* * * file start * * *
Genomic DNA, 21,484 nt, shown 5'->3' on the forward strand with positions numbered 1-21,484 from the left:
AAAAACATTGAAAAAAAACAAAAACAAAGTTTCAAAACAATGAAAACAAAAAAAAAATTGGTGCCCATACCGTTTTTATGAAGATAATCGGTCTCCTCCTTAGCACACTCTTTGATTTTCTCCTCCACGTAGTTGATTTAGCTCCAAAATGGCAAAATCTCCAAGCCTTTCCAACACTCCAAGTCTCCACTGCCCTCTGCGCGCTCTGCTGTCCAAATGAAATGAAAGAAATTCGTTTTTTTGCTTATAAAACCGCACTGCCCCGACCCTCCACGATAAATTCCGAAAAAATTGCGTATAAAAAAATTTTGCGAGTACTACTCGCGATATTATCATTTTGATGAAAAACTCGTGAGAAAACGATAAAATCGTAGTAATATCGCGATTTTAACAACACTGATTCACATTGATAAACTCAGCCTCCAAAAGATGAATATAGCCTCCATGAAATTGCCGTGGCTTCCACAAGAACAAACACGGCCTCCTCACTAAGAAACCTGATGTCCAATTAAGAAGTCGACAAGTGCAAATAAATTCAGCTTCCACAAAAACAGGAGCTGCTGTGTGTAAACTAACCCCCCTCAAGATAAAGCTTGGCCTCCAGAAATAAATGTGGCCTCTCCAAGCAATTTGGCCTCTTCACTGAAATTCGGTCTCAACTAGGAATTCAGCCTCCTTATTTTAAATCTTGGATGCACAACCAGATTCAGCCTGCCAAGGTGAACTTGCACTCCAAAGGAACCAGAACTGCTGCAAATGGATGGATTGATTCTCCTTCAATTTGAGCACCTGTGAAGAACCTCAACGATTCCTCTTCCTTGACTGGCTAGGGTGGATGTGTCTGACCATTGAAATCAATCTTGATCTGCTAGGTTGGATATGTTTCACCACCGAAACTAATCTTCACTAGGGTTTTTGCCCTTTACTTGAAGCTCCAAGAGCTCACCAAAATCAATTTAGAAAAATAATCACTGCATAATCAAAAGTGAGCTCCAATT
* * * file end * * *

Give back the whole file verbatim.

Genomic DNA, 21,484 nt, shown 5'->3' on the forward strand with positions numbered 1-21,484 from the left:
AAAAACATTGAAAAAAAACAAAAACAAAGTTTCAAAACAATGAAAACAAAAAAAAAATTGGTGCCCATACCGTTTTTATGAAGATAATCGGTCTCCTCCTTAGCACACTCTTTGATTTTCTCCTCCACGTAGTTGATTTAGCTCCAAAATGGCAAAATCTCCAAGCCTTTCCAACACTCCAAGTCTCCACTGCCCTCTGCGCGCTCTGCTGTCCAAATGAAATGAAAGAAATTCGTTTTTTTGCTTATAAAACCGCACTGCCCCGACCCTCCACGATAAATTCCGAAAAAATTGCGTATAAAAAAATTTTGCGAGTACTACTCGCGATATTATCATTTTGATGAAAAACTCGTGAGAAAACGATAAAATCGTAGTAATATCGCGATTTTAACAACACTGATTCACATTGATAAACTCAGCCTCCAAAAGATGAATATAGCCTCCATGAAATTGCCGTGGCTTCCACAAGAACAAACACGGCCTCCTCACTAAGAAACCTGATGTCCAATTAAGAAGTCGACAAGTGCAAATAAATTCAGCTTCCACAAAAACAGGAGCTGCTGTGTGTAAACTAACCCCCCTCAAGATAAAGCTTGGCCTCCAGAAATAAATGTGGCCTCTCCAAGCAATTTGGCCTCTTCACTGAAATTCGGTCTCAACTAGGAATTCAGCCTCCTTATTTTAAATCTTGGATGCACAACCAGATTCAGCCTGCCAAGGTGAACTTGCACTCCAAAGGAACCAGAACTGCTGCAAATGGATGGATTGATTCTCCTTCAATTTGAGCACCTGTGAAGAACCTCAACGATTCCTCTTCCTTGACTGGCTAGGGTGGATGTGTCTGACCATTGAAATCAATCTTGATCTGCTAGGTTGGATATGTTTCACCACCGAAACTAATCTTCACTAGGGTTTTTGCCCTTTACTTGAAGCTCCAAGAGCTCACCAAAATCAATTTAGAAAAATAATCACTGCATAATCAAAAGTGAGCTCCAATT